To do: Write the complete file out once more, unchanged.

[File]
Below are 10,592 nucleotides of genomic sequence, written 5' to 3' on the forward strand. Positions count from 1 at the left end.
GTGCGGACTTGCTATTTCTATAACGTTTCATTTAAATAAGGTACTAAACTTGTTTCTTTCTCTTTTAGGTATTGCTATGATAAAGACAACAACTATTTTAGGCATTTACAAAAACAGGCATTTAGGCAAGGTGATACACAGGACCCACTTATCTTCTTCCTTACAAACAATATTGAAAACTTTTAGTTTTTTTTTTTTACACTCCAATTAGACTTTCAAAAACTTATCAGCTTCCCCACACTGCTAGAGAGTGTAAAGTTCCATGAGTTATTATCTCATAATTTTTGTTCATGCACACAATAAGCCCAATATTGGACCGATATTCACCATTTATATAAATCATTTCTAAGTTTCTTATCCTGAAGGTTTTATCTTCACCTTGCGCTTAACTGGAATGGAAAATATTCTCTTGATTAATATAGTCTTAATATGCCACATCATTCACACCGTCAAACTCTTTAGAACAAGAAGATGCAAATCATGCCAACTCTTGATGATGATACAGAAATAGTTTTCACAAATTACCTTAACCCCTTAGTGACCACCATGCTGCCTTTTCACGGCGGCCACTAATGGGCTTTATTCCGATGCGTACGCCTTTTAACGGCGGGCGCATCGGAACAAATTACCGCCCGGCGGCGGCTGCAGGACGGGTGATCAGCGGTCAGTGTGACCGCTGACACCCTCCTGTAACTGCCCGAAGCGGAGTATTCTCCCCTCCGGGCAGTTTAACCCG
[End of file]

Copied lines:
Below are 10,592 nucleotides of genomic sequence, written 5' to 3' on the forward strand. Positions count from 1 at the left end.
GTGCGGACTTGCTATTTCTATAACGTTTCATTTAAATAAGGTACTAAACTTGTTTCTTTCTCTTTTAGGTATTGCTATGATAAAGACAACAACTATTTTAGGCATTTACAAAAACAGGCATTTAGGCAAGGTGATACACAGGACCCACTTATCTTCTTCCTTACAAACAATATTGAAAACTTTTAGTTTTTTTTTTTTACACTCCAATTAGACTTTCAAAAACTTATCAGCTTCCCCACACTGCTAGAGAGTGTAAAGTTCCATGAGTTATTATCTCATAATTTTTGTTCATGCACACAATAAGCCCAATATTGGACCGATATTCACCATTTATATAAATCATTTCTAAGTTTCTTATCCTGAAGGTTTTATCTTCACCTTGCGCTTAACTGGAATGGAAAATATTCTCTTGATTAATATAGTCTTAATATGCCACATCATTCACACCGTCAAACTCTTTAGAACAAGAAGATGCAAATCATGCCAACTCTTGATGATGATACAGAAATAGTTTTCACAAATTACCTTAACCCCTTAGTGACCACCATGCTGCCTTTTCACGGCGGCCACTAATGGGCTTTATTCCGATGCGTACGCCTTTTAACGGCGGGCGCATCGGAACAAATTACCGCCCGGCGGCGGCTGCAGGACGGGTGATCAGCGGTCAGTGTGACCGCTGACACCCTCCTGTAACTGCCCGAAGCGGAGTATTCTCCCCTCCGGGCAGTTTAACCCG